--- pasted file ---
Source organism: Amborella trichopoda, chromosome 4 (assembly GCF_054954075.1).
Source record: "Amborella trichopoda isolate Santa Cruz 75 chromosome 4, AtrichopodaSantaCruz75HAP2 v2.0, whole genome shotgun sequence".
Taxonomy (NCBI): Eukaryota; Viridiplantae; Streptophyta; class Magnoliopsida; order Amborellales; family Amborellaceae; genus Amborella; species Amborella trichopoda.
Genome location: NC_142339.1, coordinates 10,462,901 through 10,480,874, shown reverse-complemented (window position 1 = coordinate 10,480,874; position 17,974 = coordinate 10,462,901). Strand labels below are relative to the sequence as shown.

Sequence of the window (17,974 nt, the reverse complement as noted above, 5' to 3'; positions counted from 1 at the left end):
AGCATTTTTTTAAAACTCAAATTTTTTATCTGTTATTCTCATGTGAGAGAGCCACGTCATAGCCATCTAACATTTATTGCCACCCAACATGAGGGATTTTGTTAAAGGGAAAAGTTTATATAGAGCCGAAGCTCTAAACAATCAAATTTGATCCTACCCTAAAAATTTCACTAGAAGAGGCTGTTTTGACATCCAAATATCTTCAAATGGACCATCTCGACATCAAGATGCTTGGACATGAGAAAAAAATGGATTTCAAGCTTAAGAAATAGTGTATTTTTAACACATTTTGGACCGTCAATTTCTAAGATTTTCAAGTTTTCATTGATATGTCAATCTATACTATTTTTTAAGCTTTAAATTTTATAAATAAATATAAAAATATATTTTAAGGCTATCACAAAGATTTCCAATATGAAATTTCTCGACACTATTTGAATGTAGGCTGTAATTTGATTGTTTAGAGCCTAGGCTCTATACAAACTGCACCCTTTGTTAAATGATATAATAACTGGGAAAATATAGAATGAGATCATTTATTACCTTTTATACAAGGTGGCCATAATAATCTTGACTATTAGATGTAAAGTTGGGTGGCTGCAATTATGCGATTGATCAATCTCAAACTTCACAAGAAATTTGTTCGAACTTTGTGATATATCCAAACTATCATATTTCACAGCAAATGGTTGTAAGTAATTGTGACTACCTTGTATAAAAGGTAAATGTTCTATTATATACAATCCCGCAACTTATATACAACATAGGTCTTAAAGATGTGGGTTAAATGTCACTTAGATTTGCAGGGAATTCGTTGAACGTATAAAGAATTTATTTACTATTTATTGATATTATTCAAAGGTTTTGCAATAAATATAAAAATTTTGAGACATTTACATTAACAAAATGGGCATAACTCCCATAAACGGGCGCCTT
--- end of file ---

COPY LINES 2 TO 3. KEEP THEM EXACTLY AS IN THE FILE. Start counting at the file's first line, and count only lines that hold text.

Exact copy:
Source record: "Amborella trichopoda isolate Santa Cruz 75 chromosome 4, AtrichopodaSantaCruz75HAP2 v2.0, whole genome shotgun sequence".
Taxonomy (NCBI): Eukaryota; Viridiplantae; Streptophyta; class Magnoliopsida; order Amborellales; family Amborellaceae; genus Amborella; species Amborella trichopoda.